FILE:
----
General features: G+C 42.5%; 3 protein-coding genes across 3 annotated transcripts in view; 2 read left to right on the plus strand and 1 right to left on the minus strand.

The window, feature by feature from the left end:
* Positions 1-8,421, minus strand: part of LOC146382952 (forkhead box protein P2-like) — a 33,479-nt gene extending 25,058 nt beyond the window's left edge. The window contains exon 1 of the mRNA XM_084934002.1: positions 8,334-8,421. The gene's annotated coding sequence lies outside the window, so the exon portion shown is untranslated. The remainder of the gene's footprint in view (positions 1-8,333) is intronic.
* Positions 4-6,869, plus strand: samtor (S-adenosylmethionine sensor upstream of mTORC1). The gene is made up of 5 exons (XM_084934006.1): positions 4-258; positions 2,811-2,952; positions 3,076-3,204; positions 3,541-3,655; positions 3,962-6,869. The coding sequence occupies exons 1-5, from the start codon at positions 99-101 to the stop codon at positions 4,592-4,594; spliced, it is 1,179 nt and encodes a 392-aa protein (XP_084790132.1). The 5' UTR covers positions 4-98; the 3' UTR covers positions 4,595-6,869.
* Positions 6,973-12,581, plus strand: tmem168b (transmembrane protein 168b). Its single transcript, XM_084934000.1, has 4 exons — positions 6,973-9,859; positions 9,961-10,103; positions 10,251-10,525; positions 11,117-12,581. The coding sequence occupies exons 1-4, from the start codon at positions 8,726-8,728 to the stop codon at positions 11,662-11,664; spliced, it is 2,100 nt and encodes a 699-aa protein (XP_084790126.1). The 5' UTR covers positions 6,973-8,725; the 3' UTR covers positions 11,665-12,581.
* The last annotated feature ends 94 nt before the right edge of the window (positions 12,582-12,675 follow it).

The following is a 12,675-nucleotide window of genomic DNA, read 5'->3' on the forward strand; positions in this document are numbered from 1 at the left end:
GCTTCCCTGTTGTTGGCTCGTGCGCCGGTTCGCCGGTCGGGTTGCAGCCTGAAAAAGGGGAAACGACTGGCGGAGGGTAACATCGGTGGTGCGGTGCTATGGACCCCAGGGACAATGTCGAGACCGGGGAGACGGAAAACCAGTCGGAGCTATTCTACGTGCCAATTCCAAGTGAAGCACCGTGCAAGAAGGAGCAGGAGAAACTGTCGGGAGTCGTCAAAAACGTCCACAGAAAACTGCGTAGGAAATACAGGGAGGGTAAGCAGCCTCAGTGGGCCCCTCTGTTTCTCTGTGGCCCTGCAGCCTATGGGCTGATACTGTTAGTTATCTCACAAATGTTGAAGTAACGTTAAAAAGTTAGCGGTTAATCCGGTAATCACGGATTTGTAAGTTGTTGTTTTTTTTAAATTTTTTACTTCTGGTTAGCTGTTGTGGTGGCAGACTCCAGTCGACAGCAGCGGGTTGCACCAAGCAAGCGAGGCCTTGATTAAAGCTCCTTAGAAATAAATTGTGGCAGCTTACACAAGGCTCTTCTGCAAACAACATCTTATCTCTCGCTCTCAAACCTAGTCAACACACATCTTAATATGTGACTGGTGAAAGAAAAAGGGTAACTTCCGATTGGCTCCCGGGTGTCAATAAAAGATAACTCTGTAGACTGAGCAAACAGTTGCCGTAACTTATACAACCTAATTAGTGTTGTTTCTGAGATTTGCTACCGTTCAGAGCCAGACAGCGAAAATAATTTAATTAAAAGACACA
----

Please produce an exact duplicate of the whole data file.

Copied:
General features: G+C 42.5%; 3 protein-coding genes across 3 annotated transcripts in view; 2 read left to right on the plus strand and 1 right to left on the minus strand.

The window, feature by feature from the left end:
* Positions 1-8,421, minus strand: part of LOC146382952 (forkhead box protein P2-like) — a 33,479-nt gene extending 25,058 nt beyond the window's left edge. The window contains exon 1 of the mRNA XM_084934002.1: positions 8,334-8,421. The gene's annotated coding sequence lies outside the window, so the exon portion shown is untranslated. The remainder of the gene's footprint in view (positions 1-8,333) is intronic.
* Positions 4-6,869, plus strand: samtor (S-adenosylmethionine sensor upstream of mTORC1). The gene is made up of 5 exons (XM_084934006.1): positions 4-258; positions 2,811-2,952; positions 3,076-3,204; positions 3,541-3,655; positions 3,962-6,869. The coding sequence occupies exons 1-5, from the start codon at positions 99-101 to the stop codon at positions 4,592-4,594; spliced, it is 1,179 nt and encodes a 392-aa protein (XP_084790132.1). The 5' UTR covers positions 4-98; the 3' UTR covers positions 4,595-6,869.
* Positions 6,973-12,581, plus strand: tmem168b (transmembrane protein 168b). Its single transcript, XM_084934000.1, has 4 exons — positions 6,973-9,859; positions 9,961-10,103; positions 10,251-10,525; positions 11,117-12,581. The coding sequence occupies exons 1-4, from the start codon at positions 8,726-8,728 to the stop codon at positions 11,662-11,664; spliced, it is 2,100 nt and encodes a 699-aa protein (XP_084790126.1). The 5' UTR covers positions 6,973-8,725; the 3' UTR covers positions 11,665-12,581.
* The last annotated feature ends 94 nt before the right edge of the window (positions 12,582-12,675 follow it).

The following is a 12,675-nucleotide window of genomic DNA, read 5'->3' on the forward strand; positions in this document are numbered from 1 at the left end:
GCTTCCCTGTTGTTGGCTCGTGCGCCGGTTCGCCGGTCGGGTTGCAGCCTGAAAAAGGGGAAACGACTGGCGGAGGGTAACATCGGTGGTGCGGTGCTATGGACCCCAGGGACAATGTCGAGACCGGGGAGACGGAAAACCAGTCGGAGCTATTCTACGTGCCAATTCCAAGTGAAGCACCGTGCAAGAAGGAGCAGGAGAAACTGTCGGGAGTCGTCAAAAACGTCCACAGAAAACTGCGTAGGAAATACAGGGAGGGTAAGCAGCCTCAGTGGGCCCCTCTGTTTCTCTGTGGCCCTGCAGCCTATGGGCTGATACTGTTAGTTATCTCACAAATGTTGAAGTAACGTTAAAAAGTTAGCGGTTAATCCGGTAATCACGGATTTGTAAGTTGTTGTTTTTTTTAAATTTTTTACTTCTGGTTAGCTGTTGTGGTGGCAGACTCCAGTCGACAGCAGCGGGTTGCACCAAGCAAGCGAGGCCTTGATTAAAGCTCCTTAGAAATAAATTGTGGCAGCTTACACAAGGCTCTTCTGCAAACAACATCTTATCTCTCGCTCTCAAACCTAGTCAACACACATCTTAATATGTGACTGGTGAAAGAAAAAGGGTAACTTCCGATTGGCTCCCGGGTGTCAATAAAAGATAACTCTGTAGACTGAGCAAACAGTTGCCGTAACTTATACAACCTAATTAGTGTTGTTTCTGAGATTTGCTACCGTTCAGAGCCAGACAGCGAAAATAATTTAATTAAAAGACACA